Australia's burgeoning IPTV options are set to change the landscape of TV as we know it. We explore the future of digital broadcasting.
Australia's TV broadcasting landscape may have changed forever in 2010 with the switch off of analogue broadcasts in Mildura, Victoria, but it was the launch of pay-TV rival FetchTV and Foxtel's service to broadcast content to Xbox 360s that breathed life into IPTV – the real future of TV.
It's easy to confuse them, but when it's done right IPTV is a world away from the click-and-watch paradigm that's dominated by YouTube and its competitors. IPTV uses an IP network like the internet – but, in commercially available services, not the internet so much as the internal network that links ISPs with their customers – to carry a roster of standard or high-definition broadcasts.
While ISPs like TPG have run IPTV services for several years, their lack of mainstream content has generally limited their appeal; the FetchTV and Foxtel services, however, have built on growing awareness of internet-delivered catch-up TV and brought mainstream content into households via IPTV for the first time.
The set-top box you plug into your TV is just the end point in a long IP
Multicast chain that can distribute content to large numbers of users
without flooding ISPs' networks.
All going well, this should see subscriber numbers escalate rapidly in coming years, particularly as IPTV is taken up by households that are unable to get full-fledged pay TV through other methods. Yet, while essential for the commercial viability of IPTV services, this growth also puts pressure on ISPs to engineer their networks to ensure they won't get swamped by the raw bandwidth demand posed by delivering thousands of video streams at once.
After all, if 5,000 subscribers to Internode's FetchTV service all decide to tune into an HD broadcast of 'Battlestar Galactica' that uses around 6Mbps of bandwidth, Internode needs to deliver 30,000Mbps or 30Gbps of data over its internal network – right?
Wrong. These obvious issues of scale apply to internet video, where heavy usage puts strain on ISPs' own internet connections and drives some ISPs to cache data in on-network content distribution networks (CDNs). But when it comes to full commercial IPTV services, service providers are pulling a 22-year-old IP protocol out of the closet, dusting it off, and using it to make sure your IPTV services are as smooth and robust as the ones you get over the air or over your pay-TV cable.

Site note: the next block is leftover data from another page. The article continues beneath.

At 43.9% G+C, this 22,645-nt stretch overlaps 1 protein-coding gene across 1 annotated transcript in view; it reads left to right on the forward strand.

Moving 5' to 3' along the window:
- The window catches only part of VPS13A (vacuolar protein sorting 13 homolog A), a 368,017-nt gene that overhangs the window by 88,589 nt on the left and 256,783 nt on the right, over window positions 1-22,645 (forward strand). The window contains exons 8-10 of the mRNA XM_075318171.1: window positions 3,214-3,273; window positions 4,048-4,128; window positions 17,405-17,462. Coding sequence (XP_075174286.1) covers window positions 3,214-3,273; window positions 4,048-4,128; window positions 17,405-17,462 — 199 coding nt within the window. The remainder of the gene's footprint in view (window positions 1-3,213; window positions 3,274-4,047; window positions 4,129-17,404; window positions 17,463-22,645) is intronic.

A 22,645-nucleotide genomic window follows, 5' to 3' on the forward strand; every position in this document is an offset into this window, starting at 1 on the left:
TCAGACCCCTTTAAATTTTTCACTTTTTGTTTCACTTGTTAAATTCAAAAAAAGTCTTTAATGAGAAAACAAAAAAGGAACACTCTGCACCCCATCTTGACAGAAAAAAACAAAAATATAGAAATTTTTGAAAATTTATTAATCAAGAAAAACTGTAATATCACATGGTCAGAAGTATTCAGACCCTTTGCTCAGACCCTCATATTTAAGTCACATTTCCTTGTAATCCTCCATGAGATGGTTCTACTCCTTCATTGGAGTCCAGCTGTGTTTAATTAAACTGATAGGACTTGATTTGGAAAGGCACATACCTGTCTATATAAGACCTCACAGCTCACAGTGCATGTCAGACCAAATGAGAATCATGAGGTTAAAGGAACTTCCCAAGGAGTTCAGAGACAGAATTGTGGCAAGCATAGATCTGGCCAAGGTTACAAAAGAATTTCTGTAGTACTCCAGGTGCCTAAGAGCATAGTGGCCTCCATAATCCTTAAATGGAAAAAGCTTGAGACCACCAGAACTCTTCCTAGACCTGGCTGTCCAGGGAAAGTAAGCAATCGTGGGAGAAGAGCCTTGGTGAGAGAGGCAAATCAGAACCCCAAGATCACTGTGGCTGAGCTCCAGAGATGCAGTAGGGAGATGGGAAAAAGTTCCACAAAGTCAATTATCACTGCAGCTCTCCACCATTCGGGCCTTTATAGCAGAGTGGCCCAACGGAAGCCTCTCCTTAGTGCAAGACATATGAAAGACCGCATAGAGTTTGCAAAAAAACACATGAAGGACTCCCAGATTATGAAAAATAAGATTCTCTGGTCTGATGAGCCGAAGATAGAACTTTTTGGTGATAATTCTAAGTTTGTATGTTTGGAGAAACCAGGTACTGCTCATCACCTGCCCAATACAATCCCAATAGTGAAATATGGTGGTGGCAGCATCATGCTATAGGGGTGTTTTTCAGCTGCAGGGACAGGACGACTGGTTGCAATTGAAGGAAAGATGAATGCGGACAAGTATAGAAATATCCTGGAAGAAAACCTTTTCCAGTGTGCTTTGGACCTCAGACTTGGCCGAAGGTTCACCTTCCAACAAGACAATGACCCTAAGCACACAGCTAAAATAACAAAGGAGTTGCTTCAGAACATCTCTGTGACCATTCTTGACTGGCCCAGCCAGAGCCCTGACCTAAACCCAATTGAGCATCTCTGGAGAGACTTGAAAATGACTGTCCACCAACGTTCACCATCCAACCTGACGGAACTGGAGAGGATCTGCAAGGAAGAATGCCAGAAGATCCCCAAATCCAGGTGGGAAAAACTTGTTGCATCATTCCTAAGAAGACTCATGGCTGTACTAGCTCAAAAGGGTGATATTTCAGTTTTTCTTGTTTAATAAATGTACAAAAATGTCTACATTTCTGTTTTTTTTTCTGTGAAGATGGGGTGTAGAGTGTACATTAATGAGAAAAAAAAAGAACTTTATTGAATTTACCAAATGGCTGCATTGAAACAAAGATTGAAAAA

"Cable is a broadcast network and all the content is flooding out all the time," says Nick Turner, senior content engineer with iiNet, whose FetchTV-powered IPTV offering has picked up over 1,500 subscribers since its launch in mid 2010. "The reason that has been sustainable is that the coax has enough bandwidth for all that content, with a bit left over for data. With ADSL we're quite limited, although we have it to the point where we can run a STB to a customer with a 4Mbps or better connection."Blast from the past
Although video can reach users fine, getting it there requires a bit of trickery. The secret sauce behind modern IPTV is 'IP multicast' capability, which has been an intrinsic part of the official IP standards since 1989 but has been rarely used because most ISPs didn't have much to do with it.
In the multicast world, end nodes request to join or leave multicast 'groups' by sending signals according to the methods encapsulated in IGMP v3 (Internet Group Management Protocol, aka IETF RFC 3376
). Using IGMP, endpoint devices communicate with their local router, indicating their interest in joining specific multicast groups. The router then adds the device's IP address to its internal routing tables. Whenever it receives data that's been tagged as being part of that IGMP group, the router runs through those routing tables and broadcasts the data to all of the end nodes that have requested to be part of the multicast group.
An IGMP message includes a number of specific bits of information, including an 8-bit header indicating its type; an 8-bit timeout interval; a 16-bit checksum of the entire IGMP message; a 32-bit representation of the group address; 32 bits worth of control settings; and, in some cases, a list of 32-bit IP addresses specifying a number of content sources.